Abi grew up in a small town in England and spent most of her twenties working her way up the corporate ladder in London. She loved big city life, had a great group of friends and a flourishing career, but found herself being drawn to a more conscious way of living. 

One day, not too long after starting a new job, she had an overwhelming sense of claustrophobia while sitting at her desk. She realised she had been filling her life with more and more unique hobbies to fight her boredom and needed a real break from corporate life. 

She (bravely) asked her new boss for a 3-month sabbatical and took off to travel the world. As expected, she wasn’t quite the same when she returned from her travels and was inspired to embark on a new adventure across the pond.

Abi’s Motto

“I’m always trying to question things. The more conscious you become in your life the more questions arise out of things you do in the day to day.”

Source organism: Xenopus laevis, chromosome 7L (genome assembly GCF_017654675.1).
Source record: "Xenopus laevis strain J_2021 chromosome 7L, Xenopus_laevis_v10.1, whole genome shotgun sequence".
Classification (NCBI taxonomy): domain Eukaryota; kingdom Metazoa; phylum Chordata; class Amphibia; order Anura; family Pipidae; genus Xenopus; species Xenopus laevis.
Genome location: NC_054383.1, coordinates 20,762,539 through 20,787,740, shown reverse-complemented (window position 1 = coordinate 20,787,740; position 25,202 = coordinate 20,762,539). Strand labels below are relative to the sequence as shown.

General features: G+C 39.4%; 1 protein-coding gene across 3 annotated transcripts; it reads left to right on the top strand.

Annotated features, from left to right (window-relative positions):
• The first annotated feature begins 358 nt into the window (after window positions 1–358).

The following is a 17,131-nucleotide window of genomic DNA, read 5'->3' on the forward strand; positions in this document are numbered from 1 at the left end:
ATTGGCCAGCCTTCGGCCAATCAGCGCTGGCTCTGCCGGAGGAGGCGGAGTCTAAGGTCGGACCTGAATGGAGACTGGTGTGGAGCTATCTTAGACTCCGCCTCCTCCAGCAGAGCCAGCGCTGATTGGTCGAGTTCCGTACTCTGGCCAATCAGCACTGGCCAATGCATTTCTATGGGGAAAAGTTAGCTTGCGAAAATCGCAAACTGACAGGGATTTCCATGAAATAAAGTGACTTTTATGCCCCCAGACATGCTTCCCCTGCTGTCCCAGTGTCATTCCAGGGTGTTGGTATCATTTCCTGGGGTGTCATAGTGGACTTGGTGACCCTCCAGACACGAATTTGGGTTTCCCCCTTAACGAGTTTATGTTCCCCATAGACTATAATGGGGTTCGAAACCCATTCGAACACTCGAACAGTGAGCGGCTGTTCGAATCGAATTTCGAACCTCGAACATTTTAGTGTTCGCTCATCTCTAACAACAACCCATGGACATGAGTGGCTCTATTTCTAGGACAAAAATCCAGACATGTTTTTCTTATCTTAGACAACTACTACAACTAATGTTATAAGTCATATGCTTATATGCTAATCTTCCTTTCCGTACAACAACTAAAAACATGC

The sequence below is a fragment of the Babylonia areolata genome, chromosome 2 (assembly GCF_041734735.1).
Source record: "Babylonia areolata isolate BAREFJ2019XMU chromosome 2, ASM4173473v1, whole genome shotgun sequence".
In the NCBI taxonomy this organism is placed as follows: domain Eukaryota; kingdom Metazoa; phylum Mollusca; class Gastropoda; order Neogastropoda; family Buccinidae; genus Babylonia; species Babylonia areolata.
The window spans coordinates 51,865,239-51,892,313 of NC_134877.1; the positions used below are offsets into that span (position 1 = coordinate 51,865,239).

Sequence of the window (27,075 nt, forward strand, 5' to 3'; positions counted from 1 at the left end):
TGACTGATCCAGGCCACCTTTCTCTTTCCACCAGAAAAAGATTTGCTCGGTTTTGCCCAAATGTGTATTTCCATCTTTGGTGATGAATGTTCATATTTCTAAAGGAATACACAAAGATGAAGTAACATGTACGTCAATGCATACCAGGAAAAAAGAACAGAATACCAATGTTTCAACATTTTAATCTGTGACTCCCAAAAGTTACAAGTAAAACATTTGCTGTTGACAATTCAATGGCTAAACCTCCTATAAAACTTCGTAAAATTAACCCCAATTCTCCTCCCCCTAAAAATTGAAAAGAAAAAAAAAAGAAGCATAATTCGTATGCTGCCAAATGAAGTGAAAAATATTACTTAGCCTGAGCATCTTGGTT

Abi’s advice for living life Tnfld
  • Be extremely protective of your work life balance and try to find ways to bring your passions and interests into your job.
  • Try having no plans and taking a few hours for yourself every weekend to do your own thing and give yourself space for spontaneity.
  • Be conscious of your body and the health of your mind and invest in them.
  • Stop and check in. Notice the little things. It’s insane how much more awesome life is when you do.
Our favourite quote

It’s been a real exercise in consciously trying to craft a life that I really actively want to be a part of rather than just drifting.

I know the importance of doing something every day that’s good for mind, body, soul. There’s a longevity in contentment if I do that.”

Inspired by Abi? Give her a follow on Insta…

abi.w_


How sunshine and salt water changed my life